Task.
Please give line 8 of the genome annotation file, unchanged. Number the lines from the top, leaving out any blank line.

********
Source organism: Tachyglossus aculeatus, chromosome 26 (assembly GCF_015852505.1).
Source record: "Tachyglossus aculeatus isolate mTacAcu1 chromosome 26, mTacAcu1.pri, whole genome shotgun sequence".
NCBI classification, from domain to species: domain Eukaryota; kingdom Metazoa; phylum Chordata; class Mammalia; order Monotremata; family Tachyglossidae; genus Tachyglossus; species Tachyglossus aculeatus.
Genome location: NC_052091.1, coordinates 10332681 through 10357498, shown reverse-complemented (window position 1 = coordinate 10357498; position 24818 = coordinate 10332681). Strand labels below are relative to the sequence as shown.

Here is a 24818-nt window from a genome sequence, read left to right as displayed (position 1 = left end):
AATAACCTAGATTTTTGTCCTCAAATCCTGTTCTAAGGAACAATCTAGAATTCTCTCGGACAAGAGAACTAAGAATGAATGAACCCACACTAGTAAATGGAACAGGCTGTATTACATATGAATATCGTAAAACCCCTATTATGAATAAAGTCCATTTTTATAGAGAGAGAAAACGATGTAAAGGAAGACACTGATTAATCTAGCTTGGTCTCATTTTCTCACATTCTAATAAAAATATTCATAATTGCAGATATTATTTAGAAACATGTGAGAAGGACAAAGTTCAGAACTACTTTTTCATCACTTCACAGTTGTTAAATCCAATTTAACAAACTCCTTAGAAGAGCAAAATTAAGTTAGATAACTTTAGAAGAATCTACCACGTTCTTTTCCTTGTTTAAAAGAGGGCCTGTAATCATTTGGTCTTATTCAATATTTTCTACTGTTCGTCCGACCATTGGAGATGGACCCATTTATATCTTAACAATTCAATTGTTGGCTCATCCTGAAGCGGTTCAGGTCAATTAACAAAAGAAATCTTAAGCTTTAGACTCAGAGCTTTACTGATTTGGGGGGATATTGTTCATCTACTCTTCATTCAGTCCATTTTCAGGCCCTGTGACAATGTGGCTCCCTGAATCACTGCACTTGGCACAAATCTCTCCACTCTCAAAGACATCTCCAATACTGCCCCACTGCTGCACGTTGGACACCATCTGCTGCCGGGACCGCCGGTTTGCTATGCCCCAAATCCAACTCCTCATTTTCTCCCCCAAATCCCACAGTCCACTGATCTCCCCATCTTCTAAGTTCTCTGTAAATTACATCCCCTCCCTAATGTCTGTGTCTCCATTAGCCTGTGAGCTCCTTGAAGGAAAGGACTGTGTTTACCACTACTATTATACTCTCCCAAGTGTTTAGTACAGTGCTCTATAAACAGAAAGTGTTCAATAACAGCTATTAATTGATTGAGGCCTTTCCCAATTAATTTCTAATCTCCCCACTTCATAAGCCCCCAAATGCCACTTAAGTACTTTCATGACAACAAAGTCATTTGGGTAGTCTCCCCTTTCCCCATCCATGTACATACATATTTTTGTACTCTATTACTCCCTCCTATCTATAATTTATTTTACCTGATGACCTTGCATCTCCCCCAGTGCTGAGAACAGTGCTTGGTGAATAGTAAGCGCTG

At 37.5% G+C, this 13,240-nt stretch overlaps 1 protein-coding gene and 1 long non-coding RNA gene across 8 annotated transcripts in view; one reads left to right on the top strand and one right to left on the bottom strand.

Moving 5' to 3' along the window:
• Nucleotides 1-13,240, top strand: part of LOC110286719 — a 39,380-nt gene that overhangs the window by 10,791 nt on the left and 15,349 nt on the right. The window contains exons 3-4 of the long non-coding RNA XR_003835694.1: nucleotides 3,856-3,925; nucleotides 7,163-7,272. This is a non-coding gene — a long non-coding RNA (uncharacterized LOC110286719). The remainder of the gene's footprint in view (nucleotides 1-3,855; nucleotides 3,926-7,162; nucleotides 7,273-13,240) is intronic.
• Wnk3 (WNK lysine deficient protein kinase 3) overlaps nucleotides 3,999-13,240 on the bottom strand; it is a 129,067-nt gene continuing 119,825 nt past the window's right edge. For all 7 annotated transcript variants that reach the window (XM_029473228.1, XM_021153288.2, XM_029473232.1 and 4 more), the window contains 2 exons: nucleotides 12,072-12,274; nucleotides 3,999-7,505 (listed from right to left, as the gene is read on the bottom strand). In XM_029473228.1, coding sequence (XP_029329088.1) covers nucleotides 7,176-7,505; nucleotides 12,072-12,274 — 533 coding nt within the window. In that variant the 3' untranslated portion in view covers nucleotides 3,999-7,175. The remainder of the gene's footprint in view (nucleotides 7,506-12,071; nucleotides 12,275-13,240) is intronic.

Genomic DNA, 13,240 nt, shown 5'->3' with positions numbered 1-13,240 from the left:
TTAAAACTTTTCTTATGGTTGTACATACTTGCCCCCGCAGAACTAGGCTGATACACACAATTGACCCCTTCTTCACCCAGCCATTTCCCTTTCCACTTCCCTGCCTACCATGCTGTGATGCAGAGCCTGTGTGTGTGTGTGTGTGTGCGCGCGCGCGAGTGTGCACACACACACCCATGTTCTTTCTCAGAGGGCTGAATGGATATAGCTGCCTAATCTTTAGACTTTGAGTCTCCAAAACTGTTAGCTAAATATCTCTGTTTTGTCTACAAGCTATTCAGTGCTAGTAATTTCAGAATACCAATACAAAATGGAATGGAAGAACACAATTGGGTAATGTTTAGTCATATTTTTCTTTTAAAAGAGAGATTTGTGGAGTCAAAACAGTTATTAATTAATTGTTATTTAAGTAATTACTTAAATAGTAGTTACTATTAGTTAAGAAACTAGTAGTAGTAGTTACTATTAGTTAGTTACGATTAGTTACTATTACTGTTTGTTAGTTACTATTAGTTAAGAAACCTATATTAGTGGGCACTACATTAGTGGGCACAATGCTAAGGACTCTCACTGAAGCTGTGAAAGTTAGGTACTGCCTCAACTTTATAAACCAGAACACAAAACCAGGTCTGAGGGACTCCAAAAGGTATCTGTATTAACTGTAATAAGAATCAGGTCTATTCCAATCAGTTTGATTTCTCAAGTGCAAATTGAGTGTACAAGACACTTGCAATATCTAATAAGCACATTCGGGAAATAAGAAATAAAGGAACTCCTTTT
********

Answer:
Moving 5' to 3' along the window: